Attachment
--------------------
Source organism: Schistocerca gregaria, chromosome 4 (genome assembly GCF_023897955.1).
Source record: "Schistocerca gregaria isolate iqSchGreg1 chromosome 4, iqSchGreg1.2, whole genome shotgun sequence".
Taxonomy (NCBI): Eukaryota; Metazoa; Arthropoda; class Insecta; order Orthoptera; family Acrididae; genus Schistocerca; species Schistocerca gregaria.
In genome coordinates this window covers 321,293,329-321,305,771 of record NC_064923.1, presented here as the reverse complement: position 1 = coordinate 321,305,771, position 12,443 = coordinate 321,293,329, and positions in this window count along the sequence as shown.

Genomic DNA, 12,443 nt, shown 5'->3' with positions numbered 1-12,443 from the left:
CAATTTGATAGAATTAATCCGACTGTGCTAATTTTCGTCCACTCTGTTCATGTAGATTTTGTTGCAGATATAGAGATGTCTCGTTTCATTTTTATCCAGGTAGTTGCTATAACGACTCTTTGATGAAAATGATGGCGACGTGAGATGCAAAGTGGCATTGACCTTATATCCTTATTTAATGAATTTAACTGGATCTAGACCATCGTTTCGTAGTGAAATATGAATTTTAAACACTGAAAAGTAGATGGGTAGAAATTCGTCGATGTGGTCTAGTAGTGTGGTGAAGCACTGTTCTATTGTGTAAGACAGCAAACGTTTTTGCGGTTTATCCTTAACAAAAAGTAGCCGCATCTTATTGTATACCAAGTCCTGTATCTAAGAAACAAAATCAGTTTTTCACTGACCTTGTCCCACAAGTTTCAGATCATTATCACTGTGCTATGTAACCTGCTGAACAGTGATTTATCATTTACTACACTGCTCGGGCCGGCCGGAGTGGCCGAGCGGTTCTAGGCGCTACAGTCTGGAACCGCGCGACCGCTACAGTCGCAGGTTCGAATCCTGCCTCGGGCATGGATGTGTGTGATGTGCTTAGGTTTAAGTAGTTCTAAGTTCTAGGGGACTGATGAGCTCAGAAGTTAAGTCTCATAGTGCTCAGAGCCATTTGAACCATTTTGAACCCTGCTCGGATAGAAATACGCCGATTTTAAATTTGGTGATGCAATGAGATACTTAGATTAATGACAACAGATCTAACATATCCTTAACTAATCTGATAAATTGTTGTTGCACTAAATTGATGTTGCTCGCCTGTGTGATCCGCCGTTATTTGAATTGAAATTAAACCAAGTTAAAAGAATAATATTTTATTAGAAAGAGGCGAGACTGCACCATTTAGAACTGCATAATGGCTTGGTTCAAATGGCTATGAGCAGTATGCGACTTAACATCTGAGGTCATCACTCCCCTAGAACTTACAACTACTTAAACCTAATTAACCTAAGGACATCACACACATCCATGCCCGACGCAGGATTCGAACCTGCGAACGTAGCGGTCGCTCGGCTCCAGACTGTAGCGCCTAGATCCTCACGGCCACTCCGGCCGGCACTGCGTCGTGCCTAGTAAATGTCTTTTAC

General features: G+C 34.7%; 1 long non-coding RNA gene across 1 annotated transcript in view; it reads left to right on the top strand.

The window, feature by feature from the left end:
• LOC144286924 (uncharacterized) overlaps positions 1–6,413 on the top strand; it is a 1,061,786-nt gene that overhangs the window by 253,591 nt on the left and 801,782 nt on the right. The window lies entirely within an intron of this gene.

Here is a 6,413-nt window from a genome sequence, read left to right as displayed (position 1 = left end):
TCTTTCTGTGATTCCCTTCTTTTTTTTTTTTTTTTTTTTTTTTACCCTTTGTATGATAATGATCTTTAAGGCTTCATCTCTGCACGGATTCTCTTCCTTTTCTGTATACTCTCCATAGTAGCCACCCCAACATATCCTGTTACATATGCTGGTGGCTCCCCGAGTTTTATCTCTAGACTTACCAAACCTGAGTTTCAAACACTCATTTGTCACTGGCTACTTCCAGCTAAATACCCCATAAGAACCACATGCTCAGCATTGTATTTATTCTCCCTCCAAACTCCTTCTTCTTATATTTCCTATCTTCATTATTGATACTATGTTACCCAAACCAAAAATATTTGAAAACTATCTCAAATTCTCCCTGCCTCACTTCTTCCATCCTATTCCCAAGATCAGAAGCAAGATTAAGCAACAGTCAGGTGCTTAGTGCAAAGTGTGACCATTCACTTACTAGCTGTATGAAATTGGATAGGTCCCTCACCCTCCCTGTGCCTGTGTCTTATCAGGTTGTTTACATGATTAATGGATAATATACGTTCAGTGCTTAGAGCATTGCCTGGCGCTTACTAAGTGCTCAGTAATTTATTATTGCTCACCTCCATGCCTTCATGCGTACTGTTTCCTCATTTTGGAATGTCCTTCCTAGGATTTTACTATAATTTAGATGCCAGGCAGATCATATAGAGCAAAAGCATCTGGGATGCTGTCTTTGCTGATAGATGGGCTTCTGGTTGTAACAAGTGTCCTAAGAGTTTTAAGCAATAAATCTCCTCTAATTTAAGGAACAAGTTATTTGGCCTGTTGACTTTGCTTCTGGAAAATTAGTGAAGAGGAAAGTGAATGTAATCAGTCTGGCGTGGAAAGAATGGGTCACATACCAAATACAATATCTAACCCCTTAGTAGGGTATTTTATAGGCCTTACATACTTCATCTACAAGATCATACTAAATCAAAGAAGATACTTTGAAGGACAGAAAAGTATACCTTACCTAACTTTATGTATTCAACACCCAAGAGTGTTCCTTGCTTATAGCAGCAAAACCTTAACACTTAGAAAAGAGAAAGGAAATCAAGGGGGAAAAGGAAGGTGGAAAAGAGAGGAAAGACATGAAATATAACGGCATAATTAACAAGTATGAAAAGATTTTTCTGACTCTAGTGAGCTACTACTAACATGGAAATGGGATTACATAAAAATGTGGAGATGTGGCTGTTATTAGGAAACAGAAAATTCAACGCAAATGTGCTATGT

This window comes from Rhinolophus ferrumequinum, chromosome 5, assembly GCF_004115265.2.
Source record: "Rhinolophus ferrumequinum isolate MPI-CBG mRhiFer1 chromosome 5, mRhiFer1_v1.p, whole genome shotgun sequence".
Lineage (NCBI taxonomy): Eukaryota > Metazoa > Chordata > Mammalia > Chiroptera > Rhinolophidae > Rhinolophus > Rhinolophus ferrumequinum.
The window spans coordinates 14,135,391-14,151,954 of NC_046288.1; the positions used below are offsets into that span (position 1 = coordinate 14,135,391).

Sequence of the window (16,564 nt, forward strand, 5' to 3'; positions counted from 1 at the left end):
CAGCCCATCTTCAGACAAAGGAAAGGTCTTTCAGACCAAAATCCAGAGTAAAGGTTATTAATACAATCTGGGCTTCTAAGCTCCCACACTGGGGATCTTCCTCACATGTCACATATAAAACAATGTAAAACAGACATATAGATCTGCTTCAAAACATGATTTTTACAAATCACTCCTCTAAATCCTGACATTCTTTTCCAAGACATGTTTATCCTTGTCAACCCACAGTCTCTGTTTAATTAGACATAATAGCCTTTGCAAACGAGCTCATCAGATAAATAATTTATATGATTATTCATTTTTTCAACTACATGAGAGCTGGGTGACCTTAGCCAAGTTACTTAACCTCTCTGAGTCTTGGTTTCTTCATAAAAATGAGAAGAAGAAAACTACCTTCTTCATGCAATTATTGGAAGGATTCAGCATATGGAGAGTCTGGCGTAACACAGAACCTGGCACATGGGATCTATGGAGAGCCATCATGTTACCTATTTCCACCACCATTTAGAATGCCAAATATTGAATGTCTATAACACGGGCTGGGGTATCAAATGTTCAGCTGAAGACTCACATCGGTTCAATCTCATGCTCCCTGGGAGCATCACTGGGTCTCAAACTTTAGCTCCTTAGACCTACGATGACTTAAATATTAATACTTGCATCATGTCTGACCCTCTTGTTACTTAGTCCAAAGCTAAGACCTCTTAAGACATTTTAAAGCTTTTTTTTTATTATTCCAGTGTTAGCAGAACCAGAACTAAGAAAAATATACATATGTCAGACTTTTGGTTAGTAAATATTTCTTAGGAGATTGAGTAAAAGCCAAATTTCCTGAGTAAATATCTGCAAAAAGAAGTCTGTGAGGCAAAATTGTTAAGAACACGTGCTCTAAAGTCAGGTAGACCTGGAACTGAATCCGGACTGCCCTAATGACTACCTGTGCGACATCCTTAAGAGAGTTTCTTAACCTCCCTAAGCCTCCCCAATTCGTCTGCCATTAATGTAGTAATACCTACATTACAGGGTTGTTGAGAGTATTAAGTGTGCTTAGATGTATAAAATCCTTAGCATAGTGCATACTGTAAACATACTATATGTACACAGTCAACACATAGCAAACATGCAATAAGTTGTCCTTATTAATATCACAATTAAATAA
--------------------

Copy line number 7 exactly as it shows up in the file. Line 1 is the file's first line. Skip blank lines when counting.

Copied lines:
General features: G+C 34.7%; 1 long non-coding RNA gene across 1 annotated transcript in view; it reads left to right on the top strand.